Not that I’m against interns. That would, at minimum, be hypocritical. I had three amazing internships while at the University of Washington (not to mention great mentors at those jobs) that really helped set me up for the work I did next.

But most people think of interns as cheap or free labor (which technically may be true) and expect those interns to quickly add bandwidth and value (which often doesn’t materialize).

So if you’re considering an intern now, this spring or summer, make sure you consider the following before wasting everyone’s time.

1. Interns take more time to manage than you think
They don’t know anything yet, by definition, so will ask a lot of questions. They’ll need more hand-holding than almost anyone else in your organization. Do you have time for that? Is the investment you make in training and educating the intern going to be worth it? The best internship programs still say yes to this question, because the program is as much about the intern (her training and experience) as it is about generating positive ROI for the business. But if you’re hoping for quick & easy results by adding an intern, think again.

2. They will leave unfinished (or abandoned) business
If you hire an intern, choose a project that can be completed in the time they have with you, and that can be run autonomously or without any maintenance or support once they’re gone. Or better yet, have them do something that has incremental value but requires zero work moving forward. If you have the intern start a bunch of social media work, for example, it’s highly likely those efforts will be abandoned when they’re gone. And that’s just going to make you look bad.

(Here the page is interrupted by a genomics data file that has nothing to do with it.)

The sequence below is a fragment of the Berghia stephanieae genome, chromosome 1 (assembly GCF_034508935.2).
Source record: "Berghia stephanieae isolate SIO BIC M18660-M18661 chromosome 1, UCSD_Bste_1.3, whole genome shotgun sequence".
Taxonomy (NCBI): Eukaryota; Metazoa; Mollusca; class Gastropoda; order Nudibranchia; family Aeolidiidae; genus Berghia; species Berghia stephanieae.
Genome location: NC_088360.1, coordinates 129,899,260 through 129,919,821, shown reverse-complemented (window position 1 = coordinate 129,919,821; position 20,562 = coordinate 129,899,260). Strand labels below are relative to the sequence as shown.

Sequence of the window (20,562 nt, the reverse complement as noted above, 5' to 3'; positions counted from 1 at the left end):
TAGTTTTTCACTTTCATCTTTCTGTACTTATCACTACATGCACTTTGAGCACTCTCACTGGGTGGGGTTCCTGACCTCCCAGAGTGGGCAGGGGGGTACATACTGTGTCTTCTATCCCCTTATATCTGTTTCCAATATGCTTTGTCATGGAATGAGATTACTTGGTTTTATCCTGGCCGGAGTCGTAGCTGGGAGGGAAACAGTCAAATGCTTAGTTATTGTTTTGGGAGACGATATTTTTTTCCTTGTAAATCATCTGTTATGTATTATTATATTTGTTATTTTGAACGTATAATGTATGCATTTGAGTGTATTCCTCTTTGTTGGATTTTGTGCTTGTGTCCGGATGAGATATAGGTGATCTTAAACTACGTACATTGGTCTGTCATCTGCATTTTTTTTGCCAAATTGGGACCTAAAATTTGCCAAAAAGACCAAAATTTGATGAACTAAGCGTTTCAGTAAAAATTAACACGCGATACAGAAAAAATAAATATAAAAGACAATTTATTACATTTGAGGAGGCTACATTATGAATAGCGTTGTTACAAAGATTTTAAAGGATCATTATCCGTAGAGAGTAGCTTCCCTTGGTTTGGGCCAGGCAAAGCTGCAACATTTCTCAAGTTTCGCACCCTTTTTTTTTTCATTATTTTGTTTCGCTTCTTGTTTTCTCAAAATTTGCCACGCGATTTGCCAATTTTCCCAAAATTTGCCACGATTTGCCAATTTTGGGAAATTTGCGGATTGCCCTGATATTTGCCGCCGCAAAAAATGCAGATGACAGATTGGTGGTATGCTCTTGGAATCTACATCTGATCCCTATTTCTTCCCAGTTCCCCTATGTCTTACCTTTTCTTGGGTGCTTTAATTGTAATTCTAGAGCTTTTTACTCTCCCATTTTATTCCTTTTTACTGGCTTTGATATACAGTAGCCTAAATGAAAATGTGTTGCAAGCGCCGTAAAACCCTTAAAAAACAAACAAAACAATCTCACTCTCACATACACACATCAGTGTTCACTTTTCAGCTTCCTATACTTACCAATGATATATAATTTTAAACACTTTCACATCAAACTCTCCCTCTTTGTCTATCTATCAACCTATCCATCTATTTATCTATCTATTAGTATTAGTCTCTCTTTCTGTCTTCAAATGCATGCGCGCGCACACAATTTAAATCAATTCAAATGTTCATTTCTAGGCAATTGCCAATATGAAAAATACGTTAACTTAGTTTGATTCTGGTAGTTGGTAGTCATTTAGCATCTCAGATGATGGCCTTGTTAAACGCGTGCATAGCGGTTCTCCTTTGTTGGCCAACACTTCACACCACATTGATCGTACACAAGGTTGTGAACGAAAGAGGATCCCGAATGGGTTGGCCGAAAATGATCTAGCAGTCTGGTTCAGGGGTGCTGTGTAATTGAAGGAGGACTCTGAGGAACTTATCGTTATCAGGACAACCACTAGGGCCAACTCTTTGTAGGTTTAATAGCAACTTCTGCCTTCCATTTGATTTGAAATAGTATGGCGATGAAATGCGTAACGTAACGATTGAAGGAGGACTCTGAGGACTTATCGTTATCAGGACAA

3. It’s difficult to evaluate candidates with minimal experience and references
GPAs and test scores don’t count or translate into on-the-job performance. You’re counting here mostly on intuition, interviews and maybe reviews from past internship managers. It can be done, but the margin for error and success rate go way up.

4. They are, by definition, inconsistent and unavailable
If you need them – to get something done, or answer a question – they aren’t there all the time like a typical employee. Interns have classes, other responsibilities, and aren’t trained to watch their phones and email accounts for your messages on a regular basis. Interns do not operate like your other employees. They haven’t been trained to do that yet.

5. Interns will not know your business, industry & customer (& won’t have time to do so sufficiently)
If you hire a regular employee, part of their training will include an indoctrination in your business, how it works, what you sell, etc. You’ll also likely help them understand your customer and industry, so their daily work can be rooted in who (and what) matters. With interns, this kind of investment doesn’t always make sense. But if you don’t have time to do that, they’re that much less likely to be able to naturally (and on their own) make good decisions. Which makes them higher maintenance, too.

This isn’t to say all interns are awful and unproductive, nor that you should abandon existing plans.  Just buyer beware.